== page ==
Author: Jason Heath

Source: MoneySense

Capital losses in a TFSA

A capital loss is when you sell an investment at a lower price than what you purchased it for originally. In a taxable non-registered account, like a cash or margin account, capital gains and capital losses have income tax implications. You report them on your tax return. In a tax-sheltered account like a registered retirement savings plan (RRSP) or a tax-free account like a tax-free savings account (TFSA), a capital loss is relevant for investment purposes, but not for tax purposes.

That means there are no tax savings if you sell an investment for a capital loss in a TFSA. Mind you, there is no tax payable for a capital gain—selling for a profit—either.

To answer the question directly, you do not get additional TFSA room if you have a capital loss. Likewise, you do not lose TFSA room if you have a capital gain. But keep reading; there’s more to know.

How does TFSA contribution room work?

TFSA room is based solely on your age, residency, deposits and withdrawals. 

  • Age: If you are 18 or older, you accrue TFSA room based on the TFSA limit for that year. If you were born in 1991 or earlier and have never contributed, your cumulative room would be $88,000 as of January 1, 2023.  
  • Residency: If you are a non-resident of Canada for the entire year, you do not accrue new TFSA room. In the year you depart Canada or return to Canada, your TFSA room for the year is not pro-rated. You are entitled to the annual maximum. But non-residents cannot contribute to a TFSA after their date of departure.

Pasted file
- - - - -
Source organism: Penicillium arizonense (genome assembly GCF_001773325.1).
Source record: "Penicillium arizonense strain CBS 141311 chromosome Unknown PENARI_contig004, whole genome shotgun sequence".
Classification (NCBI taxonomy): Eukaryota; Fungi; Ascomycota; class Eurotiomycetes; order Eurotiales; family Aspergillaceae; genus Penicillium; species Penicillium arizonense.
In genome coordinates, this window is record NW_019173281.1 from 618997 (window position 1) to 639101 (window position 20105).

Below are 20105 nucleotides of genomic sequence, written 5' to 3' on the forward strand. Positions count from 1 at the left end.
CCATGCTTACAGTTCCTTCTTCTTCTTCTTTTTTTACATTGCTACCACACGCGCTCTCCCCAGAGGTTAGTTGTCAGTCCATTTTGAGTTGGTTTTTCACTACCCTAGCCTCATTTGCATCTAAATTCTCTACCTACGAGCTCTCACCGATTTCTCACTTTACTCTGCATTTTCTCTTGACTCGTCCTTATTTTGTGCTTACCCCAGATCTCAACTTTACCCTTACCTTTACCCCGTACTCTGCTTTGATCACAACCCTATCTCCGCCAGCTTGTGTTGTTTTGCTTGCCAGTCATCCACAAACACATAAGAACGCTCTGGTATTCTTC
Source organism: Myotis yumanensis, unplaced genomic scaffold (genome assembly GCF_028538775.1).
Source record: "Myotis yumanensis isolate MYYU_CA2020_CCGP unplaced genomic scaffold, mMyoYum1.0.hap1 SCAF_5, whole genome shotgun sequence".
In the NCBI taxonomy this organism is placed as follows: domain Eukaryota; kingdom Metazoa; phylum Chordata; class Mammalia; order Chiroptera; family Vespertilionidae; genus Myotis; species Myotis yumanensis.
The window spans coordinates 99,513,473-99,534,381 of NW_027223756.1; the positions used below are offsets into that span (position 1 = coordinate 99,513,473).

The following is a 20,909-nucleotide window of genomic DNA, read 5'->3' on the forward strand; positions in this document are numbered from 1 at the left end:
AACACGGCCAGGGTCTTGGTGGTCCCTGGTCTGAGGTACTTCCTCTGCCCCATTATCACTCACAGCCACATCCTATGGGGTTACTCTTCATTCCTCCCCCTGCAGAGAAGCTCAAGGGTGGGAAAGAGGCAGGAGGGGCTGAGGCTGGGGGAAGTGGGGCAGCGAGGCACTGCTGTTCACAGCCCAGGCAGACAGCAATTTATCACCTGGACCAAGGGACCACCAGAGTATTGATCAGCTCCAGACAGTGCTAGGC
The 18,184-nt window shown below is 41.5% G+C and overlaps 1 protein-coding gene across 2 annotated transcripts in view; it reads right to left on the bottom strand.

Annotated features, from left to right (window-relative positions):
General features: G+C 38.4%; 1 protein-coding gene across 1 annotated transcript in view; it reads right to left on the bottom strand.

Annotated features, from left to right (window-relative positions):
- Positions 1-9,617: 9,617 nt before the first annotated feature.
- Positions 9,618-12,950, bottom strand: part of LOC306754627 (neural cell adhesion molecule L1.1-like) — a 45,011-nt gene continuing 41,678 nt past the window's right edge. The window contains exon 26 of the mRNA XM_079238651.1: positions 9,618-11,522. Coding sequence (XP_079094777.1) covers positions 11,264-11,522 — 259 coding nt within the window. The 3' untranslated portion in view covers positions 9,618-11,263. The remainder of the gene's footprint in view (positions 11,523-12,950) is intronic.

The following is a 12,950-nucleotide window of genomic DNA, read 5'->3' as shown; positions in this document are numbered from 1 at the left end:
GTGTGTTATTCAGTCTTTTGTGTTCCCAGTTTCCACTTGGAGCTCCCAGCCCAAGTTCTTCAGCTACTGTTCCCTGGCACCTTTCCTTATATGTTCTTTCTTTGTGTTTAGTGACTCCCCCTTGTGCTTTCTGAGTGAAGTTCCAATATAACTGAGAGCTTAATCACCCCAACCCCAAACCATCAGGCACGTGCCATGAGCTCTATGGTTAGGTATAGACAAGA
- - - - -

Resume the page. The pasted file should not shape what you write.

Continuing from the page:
• Contributions: Contributions reduce your TFSA room immediately.
  • Withdrawals: Withdrawals increase your TFSA room, but not until January 1 of the following year, when your TFSA room is adjusted. 

What should you keep in a TFSA?

The potential to have a capital loss and lose out on tax-free room in your account may be one reason to avoid holding speculative stocks within a TFSA. At the same time, the possibility of a big tax-free win on a stock makes it tempting to hold these investments in the account.

When you are considering the sale of an investment for a capital gain or loss, the tax implications in a taxable account may cause you to reconsider the sale, or at least the timing or magnitude of the sale.

In a tax-free account or tax-sheltered account, tax implications have no impact on the timing of an investment sale. Investor sentiment or psychology may drive decision making, though. My advice in a non-taxable account is to ignore whether you are selling for a loss. Some investors get fixated on waiting until a stock recovers to its original purchase price so they can recoup their losses.

To the contrary, I would be inclined to consider the value of the investment.

If it is worth $5,000, and you have $5,000 in cash, would you invest that $5,000 into the stock today? If the answer is no, sell it.

If you are going to make your money back, do it in an investment you want to buy, which might recoup your money faster. There is no reason you have to recoup your money in the same investment. This is an emotional response to an investment decision that should be unemotional, in my opinion.  

This article was written by Jason Heath from MoneySense and was legally licensed through the Industry Dive Content Marketplace. Please direct all licensing questions to